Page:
A year later, while drafting my novel The Islanders, I began to think of ways in which certain scenes in the novel could be illustrated. I looked through my collection of photographs to see what might be possible. The M. John Harrison Jacaranda, as I’ll always think of it, quickly suggested itself as an illustration of part of Muriseay Town, the largest city on the Dream Archipelago island of Muriseay.

‘Muriseay Town’ is not Mexico City except in parts: the vast spread of Muriseay’s shanty-town suburbs could come from Mexico City, but also from other places I’ve seen. In my images of Muriseay there are memories and imaginings of Athens, Paris, Yekaterinburg, London, Kuala Lumpur, Houston and many other big cities and ports, all jumbled up together. In the same way, the Archipelago itself is not a transplant from a single place, but is an amalgam. You can find archipelagian images and recollections of Guernsey and Sark, the Greek islands, Harrow-on-the-Hill, the French Riviera, the Harz mountains in Germany, Hastings, the Pennines, even Dartmoor and the Isle of Wight. I have many memories and a few photos of all those places and others, a kind of literal or codified memory, not at all the same thing as an imagined landscape, but an interesting parallel vision.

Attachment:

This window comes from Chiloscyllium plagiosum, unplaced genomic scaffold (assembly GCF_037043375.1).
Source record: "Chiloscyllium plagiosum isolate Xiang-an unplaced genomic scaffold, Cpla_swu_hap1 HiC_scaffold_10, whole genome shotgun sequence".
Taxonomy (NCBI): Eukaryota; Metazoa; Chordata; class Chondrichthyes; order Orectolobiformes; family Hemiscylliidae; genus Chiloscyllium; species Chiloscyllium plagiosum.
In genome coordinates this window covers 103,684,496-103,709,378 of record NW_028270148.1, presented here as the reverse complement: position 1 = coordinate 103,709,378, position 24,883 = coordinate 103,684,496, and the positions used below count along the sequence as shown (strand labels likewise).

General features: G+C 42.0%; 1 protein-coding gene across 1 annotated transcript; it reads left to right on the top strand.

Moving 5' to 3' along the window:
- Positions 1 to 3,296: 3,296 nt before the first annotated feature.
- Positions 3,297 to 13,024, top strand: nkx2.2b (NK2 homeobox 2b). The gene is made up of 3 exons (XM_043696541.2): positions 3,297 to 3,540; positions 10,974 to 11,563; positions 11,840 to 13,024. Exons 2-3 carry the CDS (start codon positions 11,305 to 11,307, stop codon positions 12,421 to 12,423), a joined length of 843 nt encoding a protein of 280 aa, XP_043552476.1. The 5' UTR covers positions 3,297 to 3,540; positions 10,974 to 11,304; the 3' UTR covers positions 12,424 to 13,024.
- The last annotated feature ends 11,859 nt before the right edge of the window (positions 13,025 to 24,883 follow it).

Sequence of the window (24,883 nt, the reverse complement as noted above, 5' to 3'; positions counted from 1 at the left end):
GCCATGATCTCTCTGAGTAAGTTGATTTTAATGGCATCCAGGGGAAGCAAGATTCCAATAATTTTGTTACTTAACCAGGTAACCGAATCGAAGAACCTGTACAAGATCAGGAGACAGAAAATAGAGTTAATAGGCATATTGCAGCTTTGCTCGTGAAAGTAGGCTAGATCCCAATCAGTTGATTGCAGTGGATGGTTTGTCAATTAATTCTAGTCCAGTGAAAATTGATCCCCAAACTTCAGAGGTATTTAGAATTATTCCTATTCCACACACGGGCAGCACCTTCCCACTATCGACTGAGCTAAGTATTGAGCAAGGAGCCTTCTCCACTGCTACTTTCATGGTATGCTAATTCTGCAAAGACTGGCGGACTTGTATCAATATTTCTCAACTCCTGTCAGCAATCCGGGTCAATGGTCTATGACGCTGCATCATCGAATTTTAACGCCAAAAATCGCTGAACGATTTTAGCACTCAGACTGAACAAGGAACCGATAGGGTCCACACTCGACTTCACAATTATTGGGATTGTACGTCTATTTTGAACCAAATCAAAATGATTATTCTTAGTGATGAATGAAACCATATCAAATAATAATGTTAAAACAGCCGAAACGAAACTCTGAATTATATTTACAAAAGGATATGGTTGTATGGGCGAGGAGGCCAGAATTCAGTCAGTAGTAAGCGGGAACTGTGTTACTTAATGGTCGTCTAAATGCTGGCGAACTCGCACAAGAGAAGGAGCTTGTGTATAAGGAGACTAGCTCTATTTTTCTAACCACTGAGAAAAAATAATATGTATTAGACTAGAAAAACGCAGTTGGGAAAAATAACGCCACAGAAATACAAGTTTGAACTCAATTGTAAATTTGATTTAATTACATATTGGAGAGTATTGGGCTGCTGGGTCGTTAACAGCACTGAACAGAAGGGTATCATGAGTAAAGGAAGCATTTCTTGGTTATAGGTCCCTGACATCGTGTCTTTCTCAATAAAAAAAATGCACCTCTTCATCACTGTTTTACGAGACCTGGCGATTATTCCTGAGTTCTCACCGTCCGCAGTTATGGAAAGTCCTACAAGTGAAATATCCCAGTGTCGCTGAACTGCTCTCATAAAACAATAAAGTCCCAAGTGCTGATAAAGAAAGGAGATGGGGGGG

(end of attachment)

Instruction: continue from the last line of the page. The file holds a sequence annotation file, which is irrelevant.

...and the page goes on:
As I went on with the novel I found ways of manipulating many of these images, linking them to certain scenes in the book and captioning them with relevant text. The novel deals with the work of a particular novelist, so I decided to design and include some book jackets for him; as other writers came into the story, they too had covers designed for them. It’s the sort of literary displacement activity that’s almost as rewarding as writing the novel, but much less hard work.

I call the finished collection The Islanders Gallery. If it interests you and you would like to find out more about it and perhaps get hold of a copy, see the GrimGrin page on this site.